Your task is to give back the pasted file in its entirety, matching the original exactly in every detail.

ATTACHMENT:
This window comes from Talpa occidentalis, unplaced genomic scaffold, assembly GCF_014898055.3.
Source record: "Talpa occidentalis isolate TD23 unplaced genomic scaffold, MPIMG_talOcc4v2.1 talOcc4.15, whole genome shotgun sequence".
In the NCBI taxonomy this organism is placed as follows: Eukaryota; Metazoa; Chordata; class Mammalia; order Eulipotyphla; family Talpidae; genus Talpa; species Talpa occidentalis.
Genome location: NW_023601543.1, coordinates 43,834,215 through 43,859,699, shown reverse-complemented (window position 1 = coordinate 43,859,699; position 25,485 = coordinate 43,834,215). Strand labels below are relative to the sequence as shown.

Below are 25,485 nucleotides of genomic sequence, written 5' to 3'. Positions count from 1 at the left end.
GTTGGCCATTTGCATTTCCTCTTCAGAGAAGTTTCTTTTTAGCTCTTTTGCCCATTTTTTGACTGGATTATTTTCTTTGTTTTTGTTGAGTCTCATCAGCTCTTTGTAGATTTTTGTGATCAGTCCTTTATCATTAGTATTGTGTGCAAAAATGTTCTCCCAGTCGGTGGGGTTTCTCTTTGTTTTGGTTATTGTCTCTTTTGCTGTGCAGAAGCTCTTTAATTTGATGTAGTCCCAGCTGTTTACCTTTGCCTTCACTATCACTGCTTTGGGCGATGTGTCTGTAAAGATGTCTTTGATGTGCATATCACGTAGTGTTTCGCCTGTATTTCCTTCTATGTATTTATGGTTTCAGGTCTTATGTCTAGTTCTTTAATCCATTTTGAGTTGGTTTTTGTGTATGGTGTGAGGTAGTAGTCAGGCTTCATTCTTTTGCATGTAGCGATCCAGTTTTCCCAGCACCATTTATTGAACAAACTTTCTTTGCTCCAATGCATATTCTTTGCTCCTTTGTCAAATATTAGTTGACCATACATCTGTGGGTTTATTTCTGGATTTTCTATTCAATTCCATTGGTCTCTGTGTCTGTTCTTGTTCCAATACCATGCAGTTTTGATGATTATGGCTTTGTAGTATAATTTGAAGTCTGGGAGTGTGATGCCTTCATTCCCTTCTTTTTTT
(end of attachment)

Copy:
This window comes from Talpa occidentalis, unplaced genomic scaffold, assembly GCF_014898055.3.
Source record: "Talpa occidentalis isolate TD23 unplaced genomic scaffold, MPIMG_talOcc4v2.1 talOcc4.15, whole genome shotgun sequence".
In the NCBI taxonomy this organism is placed as follows: Eukaryota; Metazoa; Chordata; class Mammalia; order Eulipotyphla; family Talpidae; genus Talpa; species Talpa occidentalis.
Genome location: NW_023601543.1, coordinates 43,834,215 through 43,859,699, shown reverse-complemented (window position 1 = coordinate 43,859,699; position 25,485 = coordinate 43,834,215). Strand labels below are relative to the sequence as shown.

Below are 25,485 nucleotides of genomic sequence, written 5' to 3'. Positions count from 1 at the left end.
GTTGGCCATTTGCATTTCCTCTTCAGAGAAGTTTCTTTTTAGCTCTTTTGCCCATTTTTTGACTGGATTATTTTCTTTGTTTTTGTTGAGTCTCATCAGCTCTTTGTAGATTTTTGTGATCAGTCCTTTATCATTAGTATTGTGTGCAAAAATGTTCTCCCAGTCGGTGGGGTTTCTCTTTGTTTTGGTTATTGTCTCTTTTGCTGTGCAGAAGCTCTTTAATTTGATGTAGTCCCAGCTGTTTACCTTTGCCTTCACTATCACTGCTTTGGGCGATGTGTCTGTAAAGATGTCTTTGATGTGCATATCACGTAGTGTTTCGCCTGTATTTCCTTCTATGTATTTATGGTTTCAGGTCTTATGTCTAGTTCTTTAATCCATTTTGAGTTGGTTTTTGTGTATGGTGTGAGGTAGTAGTCAGGCTTCATTCTTTTGCATGTAGCGATCCAGTTTTCCCAGCACCATTTATTGAACAAACTTTCTTTGCTCCAATGCATATTCTTTGCTCCTTTGTCAAATATTAGTTGACCATACATCTGTGGGTTTATTTCTGGATTTTCTATTCAATTCCATTGGTCTCTGTGTCTGTTCTTGTTCCAATACCATGCAGTTTTGATGATTATGGCTTTGTAGTATAATTTGAAGTCTGGGAGTGTGATGCCTTCATTCCCTTCTTTTTTT